Recently I’ve been involved in mentoring teachers to prepare portfolios of evidence and a reflective account of their practice for the purposes of BALEAP TEAP Accreditation. I’ve also had a number of submitted portfolios to assess. One striking aspect of some of the Reflective Accounts of Professional Practice (RAPPs) is the tendency for teachers to describe and list their practice in general terms rather than explain and justify specific aspects of their practice. The following examples are compilations. Compare the first three with the fourth.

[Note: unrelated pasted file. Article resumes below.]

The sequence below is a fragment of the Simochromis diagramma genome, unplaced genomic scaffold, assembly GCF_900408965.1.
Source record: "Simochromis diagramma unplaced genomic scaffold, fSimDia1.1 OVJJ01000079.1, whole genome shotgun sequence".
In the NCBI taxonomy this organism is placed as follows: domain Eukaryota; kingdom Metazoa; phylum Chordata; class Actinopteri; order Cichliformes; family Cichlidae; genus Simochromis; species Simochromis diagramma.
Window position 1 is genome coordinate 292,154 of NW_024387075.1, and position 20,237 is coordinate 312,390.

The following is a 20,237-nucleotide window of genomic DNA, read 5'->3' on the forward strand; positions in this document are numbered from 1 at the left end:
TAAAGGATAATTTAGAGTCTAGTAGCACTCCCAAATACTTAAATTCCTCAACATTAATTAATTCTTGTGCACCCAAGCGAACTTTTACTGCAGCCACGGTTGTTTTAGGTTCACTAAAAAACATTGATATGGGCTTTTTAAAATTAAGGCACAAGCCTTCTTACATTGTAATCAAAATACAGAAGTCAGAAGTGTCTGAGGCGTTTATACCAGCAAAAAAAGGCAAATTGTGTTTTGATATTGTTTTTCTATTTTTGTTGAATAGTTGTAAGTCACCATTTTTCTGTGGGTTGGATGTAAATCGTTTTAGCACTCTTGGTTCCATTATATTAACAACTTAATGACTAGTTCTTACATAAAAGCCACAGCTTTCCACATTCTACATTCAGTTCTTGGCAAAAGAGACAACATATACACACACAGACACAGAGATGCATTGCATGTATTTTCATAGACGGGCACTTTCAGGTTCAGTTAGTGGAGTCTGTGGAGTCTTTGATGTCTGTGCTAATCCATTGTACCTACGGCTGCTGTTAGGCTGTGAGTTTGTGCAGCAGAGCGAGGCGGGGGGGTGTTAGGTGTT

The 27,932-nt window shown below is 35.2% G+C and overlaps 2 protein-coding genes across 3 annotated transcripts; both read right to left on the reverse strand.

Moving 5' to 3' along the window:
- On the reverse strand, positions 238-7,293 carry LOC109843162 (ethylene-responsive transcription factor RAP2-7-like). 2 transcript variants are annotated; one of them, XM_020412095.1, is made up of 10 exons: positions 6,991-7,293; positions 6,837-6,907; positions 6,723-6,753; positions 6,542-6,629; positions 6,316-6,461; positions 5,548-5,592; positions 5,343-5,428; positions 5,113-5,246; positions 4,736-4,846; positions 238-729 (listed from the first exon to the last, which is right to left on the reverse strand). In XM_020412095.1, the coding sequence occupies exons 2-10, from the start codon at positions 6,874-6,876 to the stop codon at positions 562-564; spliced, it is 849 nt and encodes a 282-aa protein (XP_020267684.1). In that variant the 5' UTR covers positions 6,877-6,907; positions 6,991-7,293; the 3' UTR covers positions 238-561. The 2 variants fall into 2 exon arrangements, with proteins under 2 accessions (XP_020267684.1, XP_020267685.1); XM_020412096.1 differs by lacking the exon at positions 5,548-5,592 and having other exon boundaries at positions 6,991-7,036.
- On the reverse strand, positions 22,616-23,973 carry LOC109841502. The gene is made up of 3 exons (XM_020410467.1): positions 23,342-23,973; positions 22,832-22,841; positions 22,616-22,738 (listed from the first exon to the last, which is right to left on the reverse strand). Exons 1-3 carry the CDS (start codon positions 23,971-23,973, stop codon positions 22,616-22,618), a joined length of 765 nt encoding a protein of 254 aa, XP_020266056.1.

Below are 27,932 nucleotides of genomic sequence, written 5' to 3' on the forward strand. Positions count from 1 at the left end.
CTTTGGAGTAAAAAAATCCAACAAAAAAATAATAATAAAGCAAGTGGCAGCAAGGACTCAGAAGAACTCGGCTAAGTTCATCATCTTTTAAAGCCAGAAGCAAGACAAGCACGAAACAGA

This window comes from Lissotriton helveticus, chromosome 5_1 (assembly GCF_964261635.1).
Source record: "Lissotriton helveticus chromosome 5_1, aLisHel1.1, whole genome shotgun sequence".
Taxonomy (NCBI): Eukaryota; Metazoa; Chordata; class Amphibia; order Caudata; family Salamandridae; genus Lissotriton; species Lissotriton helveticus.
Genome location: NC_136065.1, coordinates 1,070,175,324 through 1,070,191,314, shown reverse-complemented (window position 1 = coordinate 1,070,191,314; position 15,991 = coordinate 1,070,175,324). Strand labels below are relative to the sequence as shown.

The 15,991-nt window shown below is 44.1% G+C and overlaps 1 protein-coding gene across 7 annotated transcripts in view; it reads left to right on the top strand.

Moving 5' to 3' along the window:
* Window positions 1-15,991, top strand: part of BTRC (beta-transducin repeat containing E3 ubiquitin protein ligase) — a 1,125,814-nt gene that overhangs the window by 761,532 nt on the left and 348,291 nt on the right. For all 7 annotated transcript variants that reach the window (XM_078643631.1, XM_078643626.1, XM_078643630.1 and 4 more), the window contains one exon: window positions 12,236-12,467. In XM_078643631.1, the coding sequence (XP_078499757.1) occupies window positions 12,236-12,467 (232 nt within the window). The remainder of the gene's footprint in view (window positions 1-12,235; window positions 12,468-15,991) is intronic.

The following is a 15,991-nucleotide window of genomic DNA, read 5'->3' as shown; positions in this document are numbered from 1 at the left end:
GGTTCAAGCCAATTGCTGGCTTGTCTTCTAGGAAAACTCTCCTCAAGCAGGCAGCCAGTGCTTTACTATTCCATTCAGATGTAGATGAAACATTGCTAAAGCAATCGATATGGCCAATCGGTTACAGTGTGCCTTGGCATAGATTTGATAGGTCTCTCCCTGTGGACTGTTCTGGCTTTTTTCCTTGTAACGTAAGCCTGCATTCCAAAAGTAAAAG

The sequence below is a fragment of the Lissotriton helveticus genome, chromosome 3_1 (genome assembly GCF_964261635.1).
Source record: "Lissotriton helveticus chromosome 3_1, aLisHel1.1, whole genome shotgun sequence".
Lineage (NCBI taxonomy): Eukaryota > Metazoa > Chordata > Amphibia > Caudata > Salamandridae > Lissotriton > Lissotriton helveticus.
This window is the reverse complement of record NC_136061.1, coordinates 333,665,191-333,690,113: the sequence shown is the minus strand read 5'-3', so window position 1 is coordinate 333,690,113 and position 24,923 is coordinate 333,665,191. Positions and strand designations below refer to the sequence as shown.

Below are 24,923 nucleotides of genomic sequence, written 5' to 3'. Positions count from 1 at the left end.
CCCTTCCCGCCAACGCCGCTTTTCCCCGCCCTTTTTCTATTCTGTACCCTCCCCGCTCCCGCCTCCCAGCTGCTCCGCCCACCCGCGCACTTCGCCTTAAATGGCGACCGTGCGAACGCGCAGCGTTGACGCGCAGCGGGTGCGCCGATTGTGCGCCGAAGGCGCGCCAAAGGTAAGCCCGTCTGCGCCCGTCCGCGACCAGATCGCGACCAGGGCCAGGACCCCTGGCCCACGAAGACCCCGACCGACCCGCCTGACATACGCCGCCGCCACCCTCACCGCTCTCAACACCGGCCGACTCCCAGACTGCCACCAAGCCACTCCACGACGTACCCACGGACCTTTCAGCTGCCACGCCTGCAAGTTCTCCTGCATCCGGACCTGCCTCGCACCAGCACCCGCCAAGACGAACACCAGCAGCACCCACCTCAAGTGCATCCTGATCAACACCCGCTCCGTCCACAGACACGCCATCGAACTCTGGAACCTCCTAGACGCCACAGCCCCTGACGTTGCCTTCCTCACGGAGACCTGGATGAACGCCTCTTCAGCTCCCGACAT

- Many students are reluctant to share ideas verbally, so I encourage them to use their microphones and turn on their cameras when responding to tasks (online).
- I try to get students to speak more by having them provide an answer to a task orally and then respond to other students with requests for clarification.
- I recommend online corpora to my students to understand how academic language is used and the role it plays in academic discourse.
- A few students in the class had previously struggled with the concept of finding significant points in articles they are reading. So I started the session with a reminder of what we mean by significant points in a line of argument. I then showed some examples of their own writing and asked them to highlight significant points.